Bradshaw’s General Directory of 1820 tells us that the district of Mourne was bestowed in the Twelfth Century to the abbey of Newry, then under Elizabeth it was transferred to Sir Henry Bagnal and afterwards to his daughter, who married into the Needham family. It takes its name from the 14th Century St. Colman’s church cill-caol, which means the ‘church of the narrows.’ As of 1820, it remained in possession of Lord Viscount Kilmorey;

“Kilkeel, a handsome village, is situated near the sea, and distant from Rosstrevor, seven miles. A new church has lately been erected here, which adds much to the beauty of the place. There is a dissenting meeting-house, attended by a most respectable congregation, and a Roman Catholic chapel is nearly completed, in the neighbourhood of the town. The inhabitants of this place, and the surrounding country, are noted for their hospitality and attention to strangers. In the summer season, the shore might be made the resort of bathers and invalids, from the fine sandy beach…there is not the least doubt of many visitors preferring it to its rival, Newcastle… Annalong, a small village situated on this coast is principally the resort of fishing boats.”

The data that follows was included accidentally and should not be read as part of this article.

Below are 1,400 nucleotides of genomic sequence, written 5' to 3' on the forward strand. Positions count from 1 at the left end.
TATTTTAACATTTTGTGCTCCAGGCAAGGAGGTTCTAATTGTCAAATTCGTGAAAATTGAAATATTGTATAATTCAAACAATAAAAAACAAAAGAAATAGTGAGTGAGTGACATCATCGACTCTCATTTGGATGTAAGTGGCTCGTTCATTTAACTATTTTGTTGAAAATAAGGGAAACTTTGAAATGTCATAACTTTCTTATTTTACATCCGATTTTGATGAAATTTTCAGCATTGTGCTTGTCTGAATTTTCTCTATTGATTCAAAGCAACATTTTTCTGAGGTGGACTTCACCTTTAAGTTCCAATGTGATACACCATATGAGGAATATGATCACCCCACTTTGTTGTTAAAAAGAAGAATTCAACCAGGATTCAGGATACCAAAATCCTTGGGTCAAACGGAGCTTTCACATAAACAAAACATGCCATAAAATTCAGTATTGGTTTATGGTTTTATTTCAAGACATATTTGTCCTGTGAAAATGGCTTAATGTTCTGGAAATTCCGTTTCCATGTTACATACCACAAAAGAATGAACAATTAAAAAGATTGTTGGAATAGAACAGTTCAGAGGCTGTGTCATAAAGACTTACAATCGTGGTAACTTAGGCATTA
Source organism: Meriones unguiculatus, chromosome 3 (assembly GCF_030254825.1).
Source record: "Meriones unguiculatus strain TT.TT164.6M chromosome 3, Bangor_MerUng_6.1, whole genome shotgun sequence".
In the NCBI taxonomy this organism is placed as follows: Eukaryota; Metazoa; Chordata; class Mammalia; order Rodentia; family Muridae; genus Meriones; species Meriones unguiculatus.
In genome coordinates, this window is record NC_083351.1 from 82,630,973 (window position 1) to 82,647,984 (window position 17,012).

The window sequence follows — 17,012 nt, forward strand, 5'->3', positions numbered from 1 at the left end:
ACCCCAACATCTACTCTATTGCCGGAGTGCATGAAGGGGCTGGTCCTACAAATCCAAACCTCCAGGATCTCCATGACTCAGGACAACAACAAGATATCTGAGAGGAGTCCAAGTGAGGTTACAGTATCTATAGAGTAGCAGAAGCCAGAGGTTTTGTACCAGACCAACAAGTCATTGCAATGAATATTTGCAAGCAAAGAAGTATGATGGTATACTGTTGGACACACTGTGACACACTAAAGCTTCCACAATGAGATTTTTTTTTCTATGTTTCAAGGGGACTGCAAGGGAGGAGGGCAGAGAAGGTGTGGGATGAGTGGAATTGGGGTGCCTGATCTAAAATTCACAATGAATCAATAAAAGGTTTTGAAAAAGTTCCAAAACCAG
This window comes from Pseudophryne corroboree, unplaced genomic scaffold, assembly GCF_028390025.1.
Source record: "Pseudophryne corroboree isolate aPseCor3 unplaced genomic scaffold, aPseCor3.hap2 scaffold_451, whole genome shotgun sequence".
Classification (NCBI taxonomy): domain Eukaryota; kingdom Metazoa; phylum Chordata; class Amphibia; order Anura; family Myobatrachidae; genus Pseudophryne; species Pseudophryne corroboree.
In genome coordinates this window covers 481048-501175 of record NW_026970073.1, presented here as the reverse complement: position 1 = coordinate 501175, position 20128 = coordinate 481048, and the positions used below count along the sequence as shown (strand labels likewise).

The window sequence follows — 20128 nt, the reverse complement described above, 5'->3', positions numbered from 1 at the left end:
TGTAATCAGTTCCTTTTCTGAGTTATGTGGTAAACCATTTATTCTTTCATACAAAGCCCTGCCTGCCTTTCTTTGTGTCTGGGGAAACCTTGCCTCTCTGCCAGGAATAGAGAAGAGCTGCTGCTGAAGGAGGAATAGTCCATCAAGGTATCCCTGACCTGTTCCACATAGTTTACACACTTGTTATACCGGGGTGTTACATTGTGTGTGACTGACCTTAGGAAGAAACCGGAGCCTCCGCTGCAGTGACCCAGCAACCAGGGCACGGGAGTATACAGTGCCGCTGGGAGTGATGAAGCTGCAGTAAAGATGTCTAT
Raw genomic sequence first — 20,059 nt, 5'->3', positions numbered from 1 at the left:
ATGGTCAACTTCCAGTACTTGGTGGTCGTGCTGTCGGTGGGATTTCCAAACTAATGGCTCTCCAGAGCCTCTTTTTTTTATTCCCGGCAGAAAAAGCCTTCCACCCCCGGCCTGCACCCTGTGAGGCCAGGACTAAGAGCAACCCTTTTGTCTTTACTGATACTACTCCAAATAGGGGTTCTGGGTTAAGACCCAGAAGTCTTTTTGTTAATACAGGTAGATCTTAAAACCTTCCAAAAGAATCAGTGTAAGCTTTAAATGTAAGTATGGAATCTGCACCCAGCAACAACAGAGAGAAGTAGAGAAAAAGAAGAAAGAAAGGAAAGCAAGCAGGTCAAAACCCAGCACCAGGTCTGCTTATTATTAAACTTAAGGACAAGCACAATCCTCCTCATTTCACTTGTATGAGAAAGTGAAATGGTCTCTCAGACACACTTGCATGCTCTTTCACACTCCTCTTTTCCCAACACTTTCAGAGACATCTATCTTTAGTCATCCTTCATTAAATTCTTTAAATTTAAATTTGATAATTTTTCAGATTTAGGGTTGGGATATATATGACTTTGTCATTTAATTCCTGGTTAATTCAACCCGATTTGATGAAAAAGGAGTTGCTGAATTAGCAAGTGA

Not much has changed since 1820 it is plain to see. Kilkeel is still the welcoming town it was almost two hundred years ago. The town has grown in size and popularity, becoming a popular tourist attraction due to the beautiful views of the Mourne Mountains and the picturesque harbour, now home to Northern Ireland’s largest fishing fleet.